Heinlein 's Double Star. I knew I was sunk-but, damn it, if you are caught by the Birkenhead Drill, the least you owe yourself is to stand at attention while the ship goes down. And if he was caught in the Birkenhead Drill, he could at least try to do his best till the ship went down. She had The final voyage of the Birkenhead also forms the basis of the historical novel Shark Alley: The Memoirs of a Penny-a-Liner by Stephen Carver, in which a radical Victorian journalist recounts his life while travelling on the ship as a special correspondent.

Ship's Boy

In , the nephew of Colonel Seton wrote that a certain Mr. Bandmann at the Cape obtained permission from the Cape Government to dive the wreck of the Birkenhead in search of the treasure. Only a few gold coins were recovered, which appear to have been the possessions of the passengers and crew. In , the British and South African governments entered into an agreement over the salvage of the wreck, sharing any gold recovered. Seton of the 74th Regiment of Foot , on a traverse of uncharted country between the Fraser Canyon and the coastal Lower Mainland in A few miles southwest from the head of Anderson Lake is Mount Birkenhead, on the north side of the low pass connecting the valley of those lakes to that of the Birkenhead River.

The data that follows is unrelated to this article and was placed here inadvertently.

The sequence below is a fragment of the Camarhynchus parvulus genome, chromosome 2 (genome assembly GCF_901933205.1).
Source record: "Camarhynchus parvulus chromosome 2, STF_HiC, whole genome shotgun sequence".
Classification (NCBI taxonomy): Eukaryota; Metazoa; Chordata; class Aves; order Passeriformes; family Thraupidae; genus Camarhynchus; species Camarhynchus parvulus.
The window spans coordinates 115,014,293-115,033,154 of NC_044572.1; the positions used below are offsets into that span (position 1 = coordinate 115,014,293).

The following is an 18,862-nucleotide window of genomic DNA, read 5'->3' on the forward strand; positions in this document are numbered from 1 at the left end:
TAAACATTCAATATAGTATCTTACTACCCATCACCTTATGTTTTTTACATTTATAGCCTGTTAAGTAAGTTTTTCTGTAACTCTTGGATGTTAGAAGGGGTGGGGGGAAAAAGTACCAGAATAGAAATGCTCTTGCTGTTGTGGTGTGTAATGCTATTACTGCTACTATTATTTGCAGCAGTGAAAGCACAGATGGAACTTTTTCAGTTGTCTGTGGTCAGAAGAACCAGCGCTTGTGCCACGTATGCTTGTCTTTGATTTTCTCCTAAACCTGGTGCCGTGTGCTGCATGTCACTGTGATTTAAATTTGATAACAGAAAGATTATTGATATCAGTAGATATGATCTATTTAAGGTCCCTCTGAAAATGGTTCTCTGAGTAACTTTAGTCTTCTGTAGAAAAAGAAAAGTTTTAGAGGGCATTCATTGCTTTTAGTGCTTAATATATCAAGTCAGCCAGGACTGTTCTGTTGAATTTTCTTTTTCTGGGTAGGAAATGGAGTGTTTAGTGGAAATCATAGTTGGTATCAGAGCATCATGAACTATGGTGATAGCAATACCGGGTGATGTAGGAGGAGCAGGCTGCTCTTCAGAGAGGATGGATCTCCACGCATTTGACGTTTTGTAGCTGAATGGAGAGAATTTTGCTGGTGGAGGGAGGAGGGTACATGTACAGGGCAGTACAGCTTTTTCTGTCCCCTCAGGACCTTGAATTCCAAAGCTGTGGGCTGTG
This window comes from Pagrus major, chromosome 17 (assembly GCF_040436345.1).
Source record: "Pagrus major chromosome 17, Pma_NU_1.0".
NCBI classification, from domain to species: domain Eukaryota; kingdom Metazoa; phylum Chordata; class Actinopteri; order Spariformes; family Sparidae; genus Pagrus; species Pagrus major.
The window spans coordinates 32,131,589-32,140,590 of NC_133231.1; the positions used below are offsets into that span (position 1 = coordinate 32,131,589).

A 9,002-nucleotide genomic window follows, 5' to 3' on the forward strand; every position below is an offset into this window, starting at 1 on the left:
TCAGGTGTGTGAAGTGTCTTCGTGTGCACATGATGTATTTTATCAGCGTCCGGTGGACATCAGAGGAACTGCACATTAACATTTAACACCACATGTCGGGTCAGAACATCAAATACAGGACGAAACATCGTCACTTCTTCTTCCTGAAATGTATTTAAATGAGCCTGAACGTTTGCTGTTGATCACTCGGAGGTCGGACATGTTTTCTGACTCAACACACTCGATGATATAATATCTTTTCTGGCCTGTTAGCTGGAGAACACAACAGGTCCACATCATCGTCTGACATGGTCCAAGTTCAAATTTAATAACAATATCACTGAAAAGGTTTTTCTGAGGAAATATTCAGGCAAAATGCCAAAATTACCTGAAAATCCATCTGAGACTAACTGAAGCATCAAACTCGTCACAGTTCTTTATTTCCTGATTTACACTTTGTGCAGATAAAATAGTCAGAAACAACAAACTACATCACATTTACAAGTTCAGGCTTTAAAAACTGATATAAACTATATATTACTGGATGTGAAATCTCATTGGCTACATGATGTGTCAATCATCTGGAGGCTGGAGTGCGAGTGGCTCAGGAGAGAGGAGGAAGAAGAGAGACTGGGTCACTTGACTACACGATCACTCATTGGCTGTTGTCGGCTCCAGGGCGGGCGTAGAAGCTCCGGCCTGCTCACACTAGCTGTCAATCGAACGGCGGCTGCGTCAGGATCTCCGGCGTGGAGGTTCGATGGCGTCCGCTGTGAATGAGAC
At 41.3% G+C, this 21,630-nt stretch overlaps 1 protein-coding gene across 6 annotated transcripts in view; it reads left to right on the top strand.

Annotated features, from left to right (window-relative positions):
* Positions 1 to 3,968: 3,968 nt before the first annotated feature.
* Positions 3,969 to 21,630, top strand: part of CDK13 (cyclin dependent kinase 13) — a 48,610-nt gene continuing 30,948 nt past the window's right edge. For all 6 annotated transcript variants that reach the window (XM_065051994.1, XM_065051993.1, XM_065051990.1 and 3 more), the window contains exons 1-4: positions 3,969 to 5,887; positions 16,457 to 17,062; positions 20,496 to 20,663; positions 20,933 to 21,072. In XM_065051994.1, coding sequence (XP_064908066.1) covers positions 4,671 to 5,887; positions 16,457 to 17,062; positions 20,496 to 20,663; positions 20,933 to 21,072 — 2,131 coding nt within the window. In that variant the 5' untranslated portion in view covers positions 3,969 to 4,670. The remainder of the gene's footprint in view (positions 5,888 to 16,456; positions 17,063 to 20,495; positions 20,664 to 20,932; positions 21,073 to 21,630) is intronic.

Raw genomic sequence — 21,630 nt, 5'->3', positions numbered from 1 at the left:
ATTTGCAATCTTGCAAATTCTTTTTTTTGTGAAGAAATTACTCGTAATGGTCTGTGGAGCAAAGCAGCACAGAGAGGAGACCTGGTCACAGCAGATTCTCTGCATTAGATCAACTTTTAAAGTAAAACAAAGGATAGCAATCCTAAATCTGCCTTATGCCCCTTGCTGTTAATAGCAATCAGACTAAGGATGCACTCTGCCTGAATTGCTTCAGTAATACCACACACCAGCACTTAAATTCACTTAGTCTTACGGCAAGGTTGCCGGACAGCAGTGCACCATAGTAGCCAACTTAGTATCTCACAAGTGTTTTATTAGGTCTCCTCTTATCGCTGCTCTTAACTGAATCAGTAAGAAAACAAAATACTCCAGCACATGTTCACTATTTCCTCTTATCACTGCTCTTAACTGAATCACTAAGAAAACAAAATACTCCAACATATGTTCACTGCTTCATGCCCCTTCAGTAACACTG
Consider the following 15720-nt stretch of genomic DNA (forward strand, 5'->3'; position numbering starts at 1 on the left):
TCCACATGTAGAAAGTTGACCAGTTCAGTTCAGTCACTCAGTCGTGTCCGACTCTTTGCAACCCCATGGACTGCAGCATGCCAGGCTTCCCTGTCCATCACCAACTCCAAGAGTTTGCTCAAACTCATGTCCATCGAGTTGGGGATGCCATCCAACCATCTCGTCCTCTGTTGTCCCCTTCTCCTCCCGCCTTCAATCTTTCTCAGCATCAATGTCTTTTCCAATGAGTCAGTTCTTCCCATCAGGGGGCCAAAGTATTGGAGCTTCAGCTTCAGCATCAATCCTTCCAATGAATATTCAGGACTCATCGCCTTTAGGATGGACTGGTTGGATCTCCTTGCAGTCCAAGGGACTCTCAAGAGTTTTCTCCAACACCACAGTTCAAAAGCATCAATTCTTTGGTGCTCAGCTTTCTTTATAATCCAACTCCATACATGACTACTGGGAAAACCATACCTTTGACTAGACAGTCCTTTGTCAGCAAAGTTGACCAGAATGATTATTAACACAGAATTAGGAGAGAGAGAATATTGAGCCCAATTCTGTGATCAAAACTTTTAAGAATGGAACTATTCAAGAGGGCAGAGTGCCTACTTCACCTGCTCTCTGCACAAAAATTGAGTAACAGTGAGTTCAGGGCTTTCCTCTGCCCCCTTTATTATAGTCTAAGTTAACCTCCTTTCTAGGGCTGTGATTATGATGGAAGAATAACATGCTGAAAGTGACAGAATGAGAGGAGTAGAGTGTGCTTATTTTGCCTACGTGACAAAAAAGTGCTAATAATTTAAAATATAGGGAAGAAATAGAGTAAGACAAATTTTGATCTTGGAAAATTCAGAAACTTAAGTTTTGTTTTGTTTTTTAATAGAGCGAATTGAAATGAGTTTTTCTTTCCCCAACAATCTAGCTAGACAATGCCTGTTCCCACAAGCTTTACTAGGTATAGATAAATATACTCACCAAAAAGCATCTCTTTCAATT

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The river, the valley area near Mount Birkenhead known as Birken, and Birkenhead Lake at the summit of the pass were in turn named after the mountain, and not directly by Anderson. From Wikipedia, the free encyclopedia. For other ships with the same name, see HMS Birkenhead. LVI : — London: Chatham Publishing. Retrieved 12 May New Africa Books. Warships of the World to Houghton Mifflin Books.

The Times.

Memorials and Monuments in Portsmouth. Archived from the original on 5 April Oxford University Press. The Times The Story of the Paddle Steamer. Intellect Books. London: J. Shipwrecks and Salvage in South Africa. London: Nick Hodson. The Household Narrative of Current Events. John Murray, London. The London Gazette. Birkenhead Survivors. Archived from the original on 17 June The Magazine of Art. Petter and Gallpin.

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Stand Fast. Traditional Publishing. The Times London 27 June , p. Buckingham, of Boston" is listed as one of the passengers.

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Collected Verse of Rudyard Kipling. Green Door Press. Retrieved 22 January Salvage of the Birkenhead. South Book Publishers.

Dr David Birkenhead - Two hospital sites